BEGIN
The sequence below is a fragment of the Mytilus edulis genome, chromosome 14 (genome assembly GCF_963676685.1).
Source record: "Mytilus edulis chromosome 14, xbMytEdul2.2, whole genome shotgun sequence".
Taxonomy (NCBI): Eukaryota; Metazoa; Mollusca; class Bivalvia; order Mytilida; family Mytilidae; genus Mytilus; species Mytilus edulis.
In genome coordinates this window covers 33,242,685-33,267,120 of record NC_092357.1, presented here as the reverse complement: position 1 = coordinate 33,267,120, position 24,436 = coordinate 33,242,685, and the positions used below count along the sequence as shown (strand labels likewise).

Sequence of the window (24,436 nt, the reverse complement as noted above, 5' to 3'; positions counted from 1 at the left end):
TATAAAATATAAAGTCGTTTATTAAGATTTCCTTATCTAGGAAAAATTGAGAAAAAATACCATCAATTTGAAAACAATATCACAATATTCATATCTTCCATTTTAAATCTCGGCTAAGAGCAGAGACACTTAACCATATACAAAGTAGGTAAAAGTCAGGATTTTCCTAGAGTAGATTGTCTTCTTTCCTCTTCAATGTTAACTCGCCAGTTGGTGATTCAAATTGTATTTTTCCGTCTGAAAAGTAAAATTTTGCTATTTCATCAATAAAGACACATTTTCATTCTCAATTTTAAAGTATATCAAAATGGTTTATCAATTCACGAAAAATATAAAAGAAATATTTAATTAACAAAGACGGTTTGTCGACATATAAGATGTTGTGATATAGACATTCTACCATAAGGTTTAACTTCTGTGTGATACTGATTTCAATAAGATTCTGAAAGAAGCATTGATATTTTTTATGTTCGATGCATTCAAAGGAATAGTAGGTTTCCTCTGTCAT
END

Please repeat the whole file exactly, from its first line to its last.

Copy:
The sequence below is a fragment of the Mytilus edulis genome, chromosome 14 (genome assembly GCF_963676685.1).
Source record: "Mytilus edulis chromosome 14, xbMytEdul2.2, whole genome shotgun sequence".
Taxonomy (NCBI): Eukaryota; Metazoa; Mollusca; class Bivalvia; order Mytilida; family Mytilidae; genus Mytilus; species Mytilus edulis.
In genome coordinates this window covers 33,242,685-33,267,120 of record NC_092357.1, presented here as the reverse complement: position 1 = coordinate 33,267,120, position 24,436 = coordinate 33,242,685, and the positions used below count along the sequence as shown (strand labels likewise).

Sequence of the window (24,436 nt, the reverse complement as noted above, 5' to 3'; positions counted from 1 at the left end):
TATAAAATATAAAGTCGTTTATTAAGATTTCCTTATCTAGGAAAAATTGAGAAAAAATACCATCAATTTGAAAACAATATCACAATATTCATATCTTCCATTTTAAATCTCGGCTAAGAGCAGAGACACTTAACCATATACAAAGTAGGTAAAAGTCAGGATTTTCCTAGAGTAGATTGTCTTCTTTCCTCTTCAATGTTAACTCGCCAGTTGGTGATTCAAATTGTATTTTTCCGTCTGAAAAGTAAAATTTTGCTATTTCATCAATAAAGACACATTTTCATTCTCAATTTTAAAGTATATCAAAATGGTTTATCAATTCACGAAAAATATAAAAGAAATATTTAATTAACAAAGACGGTTTGTCGACATATAAGATGTTGTGATATAGACATTCTACCATAAGGTTTAACTTCTGTGTGATACTGATTTCAATAAGATTCTGAAAGAAGCATTGATATTTTTTATGTTCGATGCATTCAAAGGAATAGTAGGTTTCCTCTGTCAT